UK Cyber Security Council granted charitable status

The UK Cyber Security Council says its new status as a charitable organisation further supports its efforts to bolster the UK cyber security community.

The UK Cyber Security Council, the self-regulatory body for the cyber security education and skills sector, has announced that its application for charitable status has been approved by the Charity Commission, and that the Council has been added to the register of charities accordingly.

The council says its new charitable status is "recognition of the inclusive and non-profit support role it will play in supporting the development of education, training and skills within the UK cyber security community". It says through its founding principles and key pillars of operation, the Council will serve as a trusted and expert body working to support policy makers, training and education bodies, membership associations, employers and cyber security practitioners.

Don MacIntyre, interim CEO of the UK Cyber Security Council says: “We're very pleased to say that the Council has been granted charitable status. Being a charity doesn't particularly change how the Council will operate, but it's both a reminder and proof to everyone that the mission of the Council is exclusively to benefit the public, in particular by making the UK one of the safest places in the world to live and work online."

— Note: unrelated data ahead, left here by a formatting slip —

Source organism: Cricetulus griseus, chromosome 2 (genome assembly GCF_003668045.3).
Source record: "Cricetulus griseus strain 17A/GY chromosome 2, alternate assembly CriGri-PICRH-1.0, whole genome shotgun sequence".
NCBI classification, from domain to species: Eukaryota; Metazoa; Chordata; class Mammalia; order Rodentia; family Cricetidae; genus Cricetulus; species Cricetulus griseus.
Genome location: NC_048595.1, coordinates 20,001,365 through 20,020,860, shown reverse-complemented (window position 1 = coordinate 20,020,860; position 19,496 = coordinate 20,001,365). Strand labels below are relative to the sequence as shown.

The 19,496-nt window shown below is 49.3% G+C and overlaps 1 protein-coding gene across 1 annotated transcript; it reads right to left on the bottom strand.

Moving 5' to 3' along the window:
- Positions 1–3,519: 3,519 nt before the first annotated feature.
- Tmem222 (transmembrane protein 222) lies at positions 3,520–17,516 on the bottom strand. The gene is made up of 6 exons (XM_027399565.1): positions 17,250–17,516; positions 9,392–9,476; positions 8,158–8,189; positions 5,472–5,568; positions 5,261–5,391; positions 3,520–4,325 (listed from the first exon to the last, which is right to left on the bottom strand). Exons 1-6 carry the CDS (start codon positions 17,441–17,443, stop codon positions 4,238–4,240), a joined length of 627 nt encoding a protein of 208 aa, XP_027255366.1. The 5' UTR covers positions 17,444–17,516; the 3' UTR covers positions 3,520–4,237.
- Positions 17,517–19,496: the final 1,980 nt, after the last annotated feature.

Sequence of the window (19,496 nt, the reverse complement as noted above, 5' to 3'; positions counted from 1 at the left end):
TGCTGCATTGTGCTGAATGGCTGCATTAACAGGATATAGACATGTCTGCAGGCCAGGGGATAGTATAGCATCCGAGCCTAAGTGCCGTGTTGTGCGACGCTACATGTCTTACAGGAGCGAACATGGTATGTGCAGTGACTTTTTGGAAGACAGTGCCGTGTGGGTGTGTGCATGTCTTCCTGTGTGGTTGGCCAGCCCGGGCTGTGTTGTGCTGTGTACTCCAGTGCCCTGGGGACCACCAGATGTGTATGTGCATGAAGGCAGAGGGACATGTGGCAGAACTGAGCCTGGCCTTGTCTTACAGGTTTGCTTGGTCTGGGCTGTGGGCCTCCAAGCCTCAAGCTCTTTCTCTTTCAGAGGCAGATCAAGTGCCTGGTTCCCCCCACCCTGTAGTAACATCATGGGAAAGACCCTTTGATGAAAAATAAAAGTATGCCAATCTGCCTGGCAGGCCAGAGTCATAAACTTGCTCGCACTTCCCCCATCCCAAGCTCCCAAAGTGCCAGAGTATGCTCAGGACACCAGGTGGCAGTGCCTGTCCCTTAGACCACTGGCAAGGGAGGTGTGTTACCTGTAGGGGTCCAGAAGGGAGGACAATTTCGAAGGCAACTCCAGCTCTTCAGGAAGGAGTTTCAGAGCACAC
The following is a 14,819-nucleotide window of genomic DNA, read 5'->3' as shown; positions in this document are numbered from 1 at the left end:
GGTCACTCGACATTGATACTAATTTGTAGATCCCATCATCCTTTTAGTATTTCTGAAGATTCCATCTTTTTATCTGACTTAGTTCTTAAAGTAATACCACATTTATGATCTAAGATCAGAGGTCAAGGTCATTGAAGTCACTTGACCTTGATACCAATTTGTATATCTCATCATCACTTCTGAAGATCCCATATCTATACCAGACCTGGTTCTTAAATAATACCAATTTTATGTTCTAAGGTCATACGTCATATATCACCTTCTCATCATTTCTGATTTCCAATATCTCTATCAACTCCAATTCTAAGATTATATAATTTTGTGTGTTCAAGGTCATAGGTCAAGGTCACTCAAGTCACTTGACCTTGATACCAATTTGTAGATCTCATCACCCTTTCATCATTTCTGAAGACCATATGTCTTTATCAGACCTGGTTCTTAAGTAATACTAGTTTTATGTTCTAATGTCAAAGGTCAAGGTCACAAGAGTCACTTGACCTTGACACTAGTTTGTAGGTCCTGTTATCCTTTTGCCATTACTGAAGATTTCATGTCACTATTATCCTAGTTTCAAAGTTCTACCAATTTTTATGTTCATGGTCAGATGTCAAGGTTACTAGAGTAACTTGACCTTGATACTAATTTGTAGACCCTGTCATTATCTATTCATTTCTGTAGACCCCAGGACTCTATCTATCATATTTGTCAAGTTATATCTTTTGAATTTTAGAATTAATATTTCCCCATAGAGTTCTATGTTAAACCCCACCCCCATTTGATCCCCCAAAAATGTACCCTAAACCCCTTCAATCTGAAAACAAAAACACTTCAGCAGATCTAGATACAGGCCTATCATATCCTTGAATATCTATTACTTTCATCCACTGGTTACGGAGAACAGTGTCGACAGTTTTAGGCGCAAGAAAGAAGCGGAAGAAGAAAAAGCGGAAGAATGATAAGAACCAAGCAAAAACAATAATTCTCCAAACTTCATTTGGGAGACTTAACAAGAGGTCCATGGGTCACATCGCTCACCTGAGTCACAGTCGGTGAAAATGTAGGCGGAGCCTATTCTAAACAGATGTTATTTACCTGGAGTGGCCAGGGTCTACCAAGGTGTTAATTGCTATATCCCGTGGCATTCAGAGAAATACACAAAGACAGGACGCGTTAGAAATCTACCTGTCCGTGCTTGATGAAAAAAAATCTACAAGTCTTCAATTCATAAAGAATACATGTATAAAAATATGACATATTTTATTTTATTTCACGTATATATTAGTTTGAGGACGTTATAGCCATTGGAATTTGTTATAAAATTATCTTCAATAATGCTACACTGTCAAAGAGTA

In accordance with UK charity legislation, the UK Cyber Security Council is controlled, and its assets held in trust, by a board of trustees, which is responsible for ensuring that the Council is well-run and delivers its charitable activities for the public benefit.

How charitable organisations work

Organisations with charitable status cannot use assets for any purpose other than the pursuit of charitable objects. The assets of a charity can never be used for private benefit and charities cannot operate for the sole purpose of making a profit, they must show that they are creating public benefit, and must conform to the regulations set out in charity law particularly the Charities Act 2011. A charity is a legal status for an organisation, not a legal form or organisational structure. Charities are not owned by anybody.

How and why the Council was formed

The National Cyber Security Strategy 2016-2021 policy paper set out “the UK Government’s plan to make Britain secure and resilient in cyberspace”. It included ambitions to develop and accredit the cyber security profession by “reinforcing the recognised body of cyber security excellence within the industry and providing a focal point which can advise, shape and inform national policy.”

This plan was developed further and, in December 2018, the Initial National Cyber Security Skills Strategy was published, specifically prescribing a new, independent body – the UK Cyber Security Council. The Council would be “charged with the development of a framework that speaks across the different specialisms, setting out a comprehensive alignment of career pathways, including the certifications and qualifications required within certain levels. The Council will lay the structural foundations of the cyber security profession that will enable it to respond to the evolving needs of industry and the wider economy.”

Following a competitive tender process, in September 2019 the Department for Digital, Culture, Media and Sport (DCMS) commissioned the establishment of the Council by a consortium of existing cyber security professional bodies known as the Cyber Security Alliance.

 

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